Barack Obama has called for tighter background checks on US gun-owners, making his first foray into the politically charged gun control debate since the Colorado shooting.
He also questioned whether the widely coveted US second amendment “right to bear arms” should include assault rifles like the semi-automatic AR-15 weapon with 100-round drum magazine used by the Denver gunman. “I believe that a lot of gun owners would agree that AK-47s belong in the hands of soldiers, not in the hands of criminals. That they belong on the battlefield of war, not on the streets of our cities,” Mr Obama told a civil-rights group in New Orleans.
The remarks come less than a week after the shootings and follow calls from prominent gun control advocates, including the New York mayor Michael Bloomberg, for the two presidential candidates to have an open an honest debate over guns. Both Mr Obama and his opponent Mitt Romney have supported curbs on assault rifles in the past, but have been wary of challenging national public opinion polls that show waning support for tougher gun laws in recent years.
“Every day and a half the number of young people we lose to violence is about the same as the number of people we lost in that movie theatre,” Mr Obama added in remarks to the National Urban League. But while Mr Obama pledged to “arrive at a consensus around violence reduction” analysts say there is little prospect of major change in US gun laws, a subject which has proved such a divisive political issue in the past. Democrats remain scarred by the memory of heavy midterm election defeats in 1994 that followed hard on the heels of President Bill Clinton forcing through a now-lapsed 10-year ban on assault weapons, provoking a furious backlash from gun lobby groups.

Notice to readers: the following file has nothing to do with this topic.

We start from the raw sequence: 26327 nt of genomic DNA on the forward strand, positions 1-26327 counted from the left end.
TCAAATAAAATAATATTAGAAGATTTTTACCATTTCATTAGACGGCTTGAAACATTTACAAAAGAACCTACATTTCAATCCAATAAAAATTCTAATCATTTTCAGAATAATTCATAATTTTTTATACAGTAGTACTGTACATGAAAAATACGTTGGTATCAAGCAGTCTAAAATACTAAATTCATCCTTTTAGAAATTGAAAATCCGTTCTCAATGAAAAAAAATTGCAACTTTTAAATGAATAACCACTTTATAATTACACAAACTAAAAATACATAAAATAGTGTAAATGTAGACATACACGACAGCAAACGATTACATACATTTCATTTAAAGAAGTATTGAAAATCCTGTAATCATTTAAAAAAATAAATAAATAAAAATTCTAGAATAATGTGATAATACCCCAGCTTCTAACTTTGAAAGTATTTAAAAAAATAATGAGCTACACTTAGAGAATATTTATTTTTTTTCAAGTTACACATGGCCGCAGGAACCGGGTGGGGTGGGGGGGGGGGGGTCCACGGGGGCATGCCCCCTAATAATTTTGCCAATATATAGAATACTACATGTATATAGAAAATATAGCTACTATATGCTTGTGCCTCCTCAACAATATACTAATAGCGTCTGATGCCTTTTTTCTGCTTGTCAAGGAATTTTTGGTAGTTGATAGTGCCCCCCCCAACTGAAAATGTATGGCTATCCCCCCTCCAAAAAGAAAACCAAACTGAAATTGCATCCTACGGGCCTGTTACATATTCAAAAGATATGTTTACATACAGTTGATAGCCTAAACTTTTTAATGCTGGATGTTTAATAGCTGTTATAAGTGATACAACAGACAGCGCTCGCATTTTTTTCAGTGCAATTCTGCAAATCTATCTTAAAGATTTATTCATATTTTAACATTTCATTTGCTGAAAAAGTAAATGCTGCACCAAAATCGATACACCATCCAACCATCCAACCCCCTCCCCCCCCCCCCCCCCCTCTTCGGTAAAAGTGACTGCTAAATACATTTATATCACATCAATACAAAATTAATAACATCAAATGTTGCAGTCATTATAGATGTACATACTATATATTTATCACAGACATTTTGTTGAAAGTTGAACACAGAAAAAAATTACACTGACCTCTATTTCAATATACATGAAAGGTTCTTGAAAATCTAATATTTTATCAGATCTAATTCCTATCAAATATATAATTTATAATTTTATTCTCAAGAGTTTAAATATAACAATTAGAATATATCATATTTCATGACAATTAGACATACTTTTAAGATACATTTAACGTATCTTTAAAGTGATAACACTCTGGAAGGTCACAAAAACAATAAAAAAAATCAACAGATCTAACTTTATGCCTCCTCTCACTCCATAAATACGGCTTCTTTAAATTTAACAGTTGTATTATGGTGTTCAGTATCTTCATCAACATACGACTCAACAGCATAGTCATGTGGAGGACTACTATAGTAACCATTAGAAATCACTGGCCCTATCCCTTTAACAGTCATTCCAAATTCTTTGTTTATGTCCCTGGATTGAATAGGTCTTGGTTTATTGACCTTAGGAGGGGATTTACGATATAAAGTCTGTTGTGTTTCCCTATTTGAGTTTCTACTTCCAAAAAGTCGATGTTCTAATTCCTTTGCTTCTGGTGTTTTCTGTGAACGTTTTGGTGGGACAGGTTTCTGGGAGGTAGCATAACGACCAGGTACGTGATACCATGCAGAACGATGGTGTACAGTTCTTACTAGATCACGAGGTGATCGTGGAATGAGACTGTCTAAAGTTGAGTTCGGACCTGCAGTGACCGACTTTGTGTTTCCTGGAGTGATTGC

Mitt Romney, the Republican presidential hopeful whose party grass-roots are staunch defenders of the right to bear arms, said on his visit to London that tougher legislation was not the way to address America’s epidemic of gun crime. “I don’t happen to believe that America needs new gun laws,” he told NBC news, “A lot of what this … young man did was clearly against the law. But the fact that it was against the law did not prevent it from happening,” he said. Mr Romney added: “We can sometimes hope that just changing the law will make all bad things go away. It won’t. Changing the heart of the American people may well be what’s essential, to improve the lots of the American people.”
The National Rifle Association, the hugely powerful pro-gun lobby group, has so far refused to join the debate on gun controls since the Denver massacre. “The NRA believes that now is the time for families to grieve and for the community to heal,” said Andrew Arulanandam, the group’s director of public affairs. In Denver, as the first funerals and memorial services for 12 victims of last week’s cinema shootings were held, reports have emerged of several of those wounded in the attacks fear they will be unable to meet their medical bills.
The family of a 23-year-old aspiring comic, Caleb Medley, who is in critical condition with a head wound and whose wife Katie, gave birth to their first child on Tuesday, announced it was courting online donations. Family and friends said they had set a goal of raising $500,000 to cover his hospital bills and other expenses and were more than halfway there. -Telegraph